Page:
By MICHAEL PERKINS
IF YOU WANT TO GET ALL MYSTICAL AND OOKY-SPOOKY ABOUT PHOTOGRAPHY, you can almost talk yourself into the idea that pictures kind of force their way past you on the way to their eventual best form. And, yes, I can hear your eyes rolling back in your head at the notion that an image is somehow destined to be created, that it emerges from your process almost despite you, like a rock that is pushed up through the earth by shifting tectonic plates. However, I have taken a handful of such pictures over a lifetime, as, no doubt, have you yourself, pictures that seemed to keep coming forth even beyond your first false steps until they reached their fullest expression.
Gee, is that incense I smell? Ommmmmm….
What I’m fumbling for here is a shared experience, and I do think that every photographer has had a semi-magical instance in which a photo almost taunts you to figure out how to make it work. Even in the best shots, there are moments of aching regret, maybe years down the path, that, had one or more things gone differently in the picture, it might have been eloquent or consequential. I truly believe that this very “so near, yet so far” quality is what keeps us in the hunt. After all, for the hunter, it’s the tiger he hasn’t been able to bag that calls louder than the ones already mounted over the mantel. So with photos. We are always singing the blues about the one that got away.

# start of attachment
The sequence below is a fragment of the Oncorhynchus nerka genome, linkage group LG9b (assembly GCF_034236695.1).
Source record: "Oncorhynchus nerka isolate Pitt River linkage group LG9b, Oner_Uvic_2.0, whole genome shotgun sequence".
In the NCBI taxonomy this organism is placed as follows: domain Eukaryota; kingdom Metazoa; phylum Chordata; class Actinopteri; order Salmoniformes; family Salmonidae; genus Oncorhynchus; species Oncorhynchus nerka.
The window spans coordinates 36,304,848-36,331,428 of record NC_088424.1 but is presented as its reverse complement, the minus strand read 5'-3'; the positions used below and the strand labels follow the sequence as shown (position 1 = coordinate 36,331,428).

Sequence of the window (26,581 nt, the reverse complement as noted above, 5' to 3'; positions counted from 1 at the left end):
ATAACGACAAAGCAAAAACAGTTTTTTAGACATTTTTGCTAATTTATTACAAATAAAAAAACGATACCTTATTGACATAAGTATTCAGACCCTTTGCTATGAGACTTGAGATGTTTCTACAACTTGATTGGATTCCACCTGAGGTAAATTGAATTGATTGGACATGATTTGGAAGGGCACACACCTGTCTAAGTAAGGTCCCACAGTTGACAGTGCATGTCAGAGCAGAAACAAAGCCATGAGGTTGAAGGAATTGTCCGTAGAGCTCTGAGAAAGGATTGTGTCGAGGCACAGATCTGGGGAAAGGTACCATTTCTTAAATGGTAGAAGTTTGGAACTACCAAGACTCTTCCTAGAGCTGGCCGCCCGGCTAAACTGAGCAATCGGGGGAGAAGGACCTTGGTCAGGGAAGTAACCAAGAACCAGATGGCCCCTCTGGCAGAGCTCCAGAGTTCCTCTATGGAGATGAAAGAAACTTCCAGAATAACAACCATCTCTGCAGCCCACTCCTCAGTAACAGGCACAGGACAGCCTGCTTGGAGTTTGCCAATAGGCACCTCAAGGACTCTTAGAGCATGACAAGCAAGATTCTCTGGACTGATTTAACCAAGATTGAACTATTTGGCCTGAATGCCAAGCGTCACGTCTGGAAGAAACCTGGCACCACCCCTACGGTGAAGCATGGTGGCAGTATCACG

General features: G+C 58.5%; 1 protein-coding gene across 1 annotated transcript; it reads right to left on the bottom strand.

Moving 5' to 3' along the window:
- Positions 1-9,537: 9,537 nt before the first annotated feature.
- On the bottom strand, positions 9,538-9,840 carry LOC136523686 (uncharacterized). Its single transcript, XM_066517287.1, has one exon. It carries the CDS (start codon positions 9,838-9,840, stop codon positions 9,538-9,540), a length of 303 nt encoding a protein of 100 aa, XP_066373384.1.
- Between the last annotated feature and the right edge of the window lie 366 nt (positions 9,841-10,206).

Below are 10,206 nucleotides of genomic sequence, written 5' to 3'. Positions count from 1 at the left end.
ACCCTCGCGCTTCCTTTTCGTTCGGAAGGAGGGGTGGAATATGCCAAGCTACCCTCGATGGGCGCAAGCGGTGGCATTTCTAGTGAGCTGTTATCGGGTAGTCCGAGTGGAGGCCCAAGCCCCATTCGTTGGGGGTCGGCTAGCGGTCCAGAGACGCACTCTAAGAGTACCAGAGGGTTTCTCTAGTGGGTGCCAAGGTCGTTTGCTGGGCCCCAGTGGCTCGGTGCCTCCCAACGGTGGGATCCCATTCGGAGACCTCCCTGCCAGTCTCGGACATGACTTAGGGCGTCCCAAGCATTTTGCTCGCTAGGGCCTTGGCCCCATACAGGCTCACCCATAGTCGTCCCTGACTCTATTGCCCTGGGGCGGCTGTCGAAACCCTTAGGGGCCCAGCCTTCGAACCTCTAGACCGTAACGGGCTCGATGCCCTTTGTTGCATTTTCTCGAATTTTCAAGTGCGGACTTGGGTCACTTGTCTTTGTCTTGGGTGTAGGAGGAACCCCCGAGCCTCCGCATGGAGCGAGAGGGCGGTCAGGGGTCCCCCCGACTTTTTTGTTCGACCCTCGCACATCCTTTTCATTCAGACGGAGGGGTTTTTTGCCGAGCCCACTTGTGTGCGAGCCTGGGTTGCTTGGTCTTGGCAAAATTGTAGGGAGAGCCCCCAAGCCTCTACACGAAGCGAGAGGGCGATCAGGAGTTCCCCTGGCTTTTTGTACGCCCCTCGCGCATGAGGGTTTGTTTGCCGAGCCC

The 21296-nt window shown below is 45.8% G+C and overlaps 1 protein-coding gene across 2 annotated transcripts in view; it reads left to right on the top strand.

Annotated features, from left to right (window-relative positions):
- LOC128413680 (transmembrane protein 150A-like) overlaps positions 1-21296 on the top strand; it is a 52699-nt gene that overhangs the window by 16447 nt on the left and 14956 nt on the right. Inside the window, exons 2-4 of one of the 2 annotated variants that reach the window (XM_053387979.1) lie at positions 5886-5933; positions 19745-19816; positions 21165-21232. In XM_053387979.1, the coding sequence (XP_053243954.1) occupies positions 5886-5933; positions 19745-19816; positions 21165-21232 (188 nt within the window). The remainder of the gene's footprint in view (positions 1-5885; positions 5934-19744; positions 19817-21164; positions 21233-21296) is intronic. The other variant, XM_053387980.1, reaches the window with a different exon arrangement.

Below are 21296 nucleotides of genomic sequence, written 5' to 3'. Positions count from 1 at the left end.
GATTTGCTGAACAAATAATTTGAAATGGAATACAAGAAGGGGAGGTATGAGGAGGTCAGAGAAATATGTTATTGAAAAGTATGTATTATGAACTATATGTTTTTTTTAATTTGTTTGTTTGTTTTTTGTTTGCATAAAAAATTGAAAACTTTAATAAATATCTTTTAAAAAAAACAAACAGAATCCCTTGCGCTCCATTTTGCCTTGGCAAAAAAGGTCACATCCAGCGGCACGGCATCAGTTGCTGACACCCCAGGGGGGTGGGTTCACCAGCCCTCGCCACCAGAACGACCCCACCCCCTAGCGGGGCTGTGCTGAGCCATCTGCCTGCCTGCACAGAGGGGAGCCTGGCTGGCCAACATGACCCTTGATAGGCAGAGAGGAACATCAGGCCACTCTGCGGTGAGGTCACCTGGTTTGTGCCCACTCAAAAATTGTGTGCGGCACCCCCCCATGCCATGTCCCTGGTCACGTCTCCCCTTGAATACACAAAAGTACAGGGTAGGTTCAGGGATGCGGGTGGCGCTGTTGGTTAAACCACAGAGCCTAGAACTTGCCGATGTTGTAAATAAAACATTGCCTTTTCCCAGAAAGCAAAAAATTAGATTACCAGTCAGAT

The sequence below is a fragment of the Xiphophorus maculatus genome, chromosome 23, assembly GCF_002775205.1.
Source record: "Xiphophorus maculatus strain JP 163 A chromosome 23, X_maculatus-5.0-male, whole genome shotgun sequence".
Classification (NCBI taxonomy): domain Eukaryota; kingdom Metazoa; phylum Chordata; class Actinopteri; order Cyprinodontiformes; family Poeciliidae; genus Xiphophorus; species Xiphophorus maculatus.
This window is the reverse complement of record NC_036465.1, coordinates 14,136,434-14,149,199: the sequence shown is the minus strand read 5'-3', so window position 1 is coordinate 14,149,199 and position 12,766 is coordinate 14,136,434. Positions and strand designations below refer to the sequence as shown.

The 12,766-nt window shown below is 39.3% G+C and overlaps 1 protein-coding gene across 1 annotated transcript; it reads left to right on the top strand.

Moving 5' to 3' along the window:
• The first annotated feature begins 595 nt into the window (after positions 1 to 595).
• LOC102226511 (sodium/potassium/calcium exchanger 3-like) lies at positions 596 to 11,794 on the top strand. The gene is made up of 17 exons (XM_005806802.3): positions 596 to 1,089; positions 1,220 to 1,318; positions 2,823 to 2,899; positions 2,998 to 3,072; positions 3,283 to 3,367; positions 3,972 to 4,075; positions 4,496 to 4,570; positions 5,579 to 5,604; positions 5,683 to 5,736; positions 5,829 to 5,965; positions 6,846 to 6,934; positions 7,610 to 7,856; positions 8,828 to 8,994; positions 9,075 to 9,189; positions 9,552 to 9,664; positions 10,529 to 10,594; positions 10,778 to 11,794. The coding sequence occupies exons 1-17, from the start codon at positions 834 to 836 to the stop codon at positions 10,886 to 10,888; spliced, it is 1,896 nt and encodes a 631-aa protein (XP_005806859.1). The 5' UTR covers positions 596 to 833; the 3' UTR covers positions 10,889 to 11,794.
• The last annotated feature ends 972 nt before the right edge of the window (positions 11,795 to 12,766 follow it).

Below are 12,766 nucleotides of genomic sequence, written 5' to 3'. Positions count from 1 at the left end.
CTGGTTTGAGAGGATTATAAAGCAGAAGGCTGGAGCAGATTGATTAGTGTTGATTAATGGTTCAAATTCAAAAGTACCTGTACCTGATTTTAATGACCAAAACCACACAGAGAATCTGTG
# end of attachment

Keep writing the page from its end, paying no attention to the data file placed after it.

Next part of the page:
That’s why I’m a big believer in thinking of images as never really finished. They are, at best, preliminary studies for something else, picture that we still need to grow in order to complete. We lay them down, dissect them, re-shoot, re-imagine, and re-edit them. If you bend your thinking around, you can become comfortable with the fact that everything is a dress rehearsal for something that hasn’t arrived yet.
One of the starkest demonstrations of this fact is shots that were originally conceived as color images but which were later re-thought in monochrome. Nothing accentuates or streamlines your choices like shaving your tonal palette to the bare minimum. And, in the same vein, nothing makes you surer (or more unsure) about an image than reducing it to its simplest terms.
I think that, even as we are constantly expanding our arsenal of visual techniques, seeing them as growing, living things, so too we must think of our images as points on an evolutionary line, rather than final product.
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